Gavin Phillipson: The Miller Case, Part 1: A Response to Some Criticisms

Gavin PhillipsonIntroduction

The resounding defeat for the Government in Miller v Secretary of State has already produced a huge amount of academic commentary. In my view the role of legal academics is not necessarily to ‘take sides’ in litigation. It is simply to analyse the different legal arguments presented by each side, and by other legal academics, as best they can. That may result in them finding merit in, and criticisms to be made of, different arguments advanced by both sides.

In this post I make a number of rejoinders to some of the criticisms made of the High Court judgment both by legal academics and in the Government’s written case for appeal. As Nick Barber and Jeff King noted in their post published this week, this blogpost is complementary to theirs. This is because we agree on some, though not all of the arguments, each of us advances. I strongly agree with the arguments they make in their Section 2: ‘Rights as Statutory or EU Rights?’ and with their conclusion that this is not a political issue that raises issues unfit for judicial determination: judges should dive in.

In a subsequent post I plan to set out two areas where I consider the High Court judgment is open to some criticism and where I argue that more is needed by way of reasoning: on the constitutional significance of the EU referendum and the interpretive significance of the reception of Article 50 into the European Communities Act 1972 (ECA) and of the European Union Referendum Act 2015 (both these points are made briefly in my article, ‘A Dive Into Deep Constitutional Waters’ in the current issue of Modern Law Review).  That article also analyses at length Robert Craig’s argument in the same issue of the MLR that the power to trigger Article 50 is already statutory (Sionaidh Douglas-Scott essentially summarised (part of) that analysis in her recent blogpost and I do not repeat it here).

One of my particular concerns is that the course of this litigation – and academic commentary on it – could cause damage to the long-term developments in public law whereby the prerogative has been gradually brought under control by both Parliament and the courts. Indeed my ‘Deep Waters’ article opens and closes by describing the historic lack or weakness of such controls as one of the ‘central problems of the UK constitution’. I am writing this post because I believe that some of the arguments advanced by the Government and in some recent academic commentary risk doing such long-term damage.  This post deals with three such arguments, each of which has been advanced by leading academics and taken up by the Government in its case for appeal.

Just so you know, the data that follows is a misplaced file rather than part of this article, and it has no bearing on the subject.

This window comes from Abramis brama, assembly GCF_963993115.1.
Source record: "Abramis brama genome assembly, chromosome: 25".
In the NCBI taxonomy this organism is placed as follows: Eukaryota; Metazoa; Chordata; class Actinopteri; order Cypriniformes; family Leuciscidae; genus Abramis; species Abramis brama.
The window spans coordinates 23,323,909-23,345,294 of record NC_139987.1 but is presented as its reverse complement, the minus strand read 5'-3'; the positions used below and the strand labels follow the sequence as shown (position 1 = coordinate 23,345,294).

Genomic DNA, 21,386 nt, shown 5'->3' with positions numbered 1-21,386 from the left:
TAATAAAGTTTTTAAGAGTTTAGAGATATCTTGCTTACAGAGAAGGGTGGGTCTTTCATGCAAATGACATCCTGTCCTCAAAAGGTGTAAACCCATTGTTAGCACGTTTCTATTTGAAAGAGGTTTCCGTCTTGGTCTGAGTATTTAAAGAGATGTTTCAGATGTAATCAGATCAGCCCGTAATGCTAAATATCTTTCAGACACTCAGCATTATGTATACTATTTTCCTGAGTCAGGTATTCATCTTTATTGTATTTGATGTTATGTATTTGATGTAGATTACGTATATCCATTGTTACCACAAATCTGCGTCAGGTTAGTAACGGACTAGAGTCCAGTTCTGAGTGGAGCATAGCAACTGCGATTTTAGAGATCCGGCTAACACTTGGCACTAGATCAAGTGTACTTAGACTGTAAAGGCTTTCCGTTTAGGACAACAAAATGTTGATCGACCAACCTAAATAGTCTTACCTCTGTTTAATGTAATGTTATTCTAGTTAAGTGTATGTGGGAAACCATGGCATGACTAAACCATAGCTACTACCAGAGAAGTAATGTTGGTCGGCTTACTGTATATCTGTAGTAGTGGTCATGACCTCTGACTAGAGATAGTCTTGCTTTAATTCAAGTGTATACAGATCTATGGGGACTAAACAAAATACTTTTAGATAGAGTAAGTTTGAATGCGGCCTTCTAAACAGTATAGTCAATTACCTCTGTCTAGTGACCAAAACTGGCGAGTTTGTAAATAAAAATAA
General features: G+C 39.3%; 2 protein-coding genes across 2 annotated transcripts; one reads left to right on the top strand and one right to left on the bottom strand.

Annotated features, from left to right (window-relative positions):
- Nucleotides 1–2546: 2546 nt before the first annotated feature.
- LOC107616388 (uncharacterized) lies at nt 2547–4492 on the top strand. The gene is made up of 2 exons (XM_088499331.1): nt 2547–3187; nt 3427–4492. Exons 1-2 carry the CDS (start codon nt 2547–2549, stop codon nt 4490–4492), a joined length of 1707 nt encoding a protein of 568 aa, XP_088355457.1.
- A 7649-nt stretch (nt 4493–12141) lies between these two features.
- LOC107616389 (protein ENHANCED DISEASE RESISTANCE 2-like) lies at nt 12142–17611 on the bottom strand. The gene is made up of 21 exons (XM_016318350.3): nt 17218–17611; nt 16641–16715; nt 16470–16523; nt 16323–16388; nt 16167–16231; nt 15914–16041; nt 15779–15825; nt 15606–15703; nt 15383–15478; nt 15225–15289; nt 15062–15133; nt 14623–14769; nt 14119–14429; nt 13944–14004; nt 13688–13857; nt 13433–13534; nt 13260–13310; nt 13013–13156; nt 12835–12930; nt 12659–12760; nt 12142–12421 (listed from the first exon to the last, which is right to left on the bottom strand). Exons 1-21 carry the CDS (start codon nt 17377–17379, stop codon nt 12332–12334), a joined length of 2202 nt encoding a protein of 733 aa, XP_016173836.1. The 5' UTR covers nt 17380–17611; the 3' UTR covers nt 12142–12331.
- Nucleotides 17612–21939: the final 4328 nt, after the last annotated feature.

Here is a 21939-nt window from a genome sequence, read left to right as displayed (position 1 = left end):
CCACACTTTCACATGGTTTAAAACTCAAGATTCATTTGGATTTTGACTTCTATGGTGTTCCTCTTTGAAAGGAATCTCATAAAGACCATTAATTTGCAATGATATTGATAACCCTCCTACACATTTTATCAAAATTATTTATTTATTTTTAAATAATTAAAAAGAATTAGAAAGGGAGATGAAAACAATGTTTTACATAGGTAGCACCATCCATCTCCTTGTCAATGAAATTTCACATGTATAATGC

The first is the contention that the ‘frustration argument’ (that the prerogative may not be used to frustrate the purpose of a statute or remove rights granted by it) only applies where Parliament has legislatively ‘occupied the field’ previously covered by the prerogative in question. The second is the argument that EU-law rights in the UK are not really statutory rights at all (and certainly not ‘sui generis’). The third is the contention that the prerogative may, in any event, be used to remove domestic law rights or otherwise alter the law of the land.  I aim to show that each of these arguments is mistaken.

‘The ECA has not “abrogated” the prerogative’: a confused and unnecessary argument

An important strand of the academic response to Miller, taken up in the Government’s case, is the erroneous claim that, in order to show that an exercise of the prerogative has wrongfully frustrated the intention of Parliament (or removed statutory rights), it is somehow necessary to show first that Parliament has ‘occupied the field’ and thereby ‘abrogated the prerogative’. As Robert Craig has recently demonstrated, (in a post that summarises an argument made in his just-published MLR article, but which was written before the Government’s appeal case was published), such claims conflate two quite separate principles; both were well established in the case-law, but had not previously been clearly distinguished. The first of these is that Parliament may abolish parts of the prerogative – a principle variously known as ‘abeyance’ or ‘abrogation.’ This happens where statutory provisions cover the same ground and therefore replace the previous prerogative power. This is generally known as the De Keyser’s principle, after the famous case of that name (Attorney-General v. De Keyser’s Royal Hotel Ltd. [1920] AC 508). A recent example is the Fixed-term Parliaments Act 2011, which replaced the previous ‘prerogative of dissolution’ with a detailed statutory code that governs when Parliament may dissolve itself early (see further my ‘Deep Waters’ article).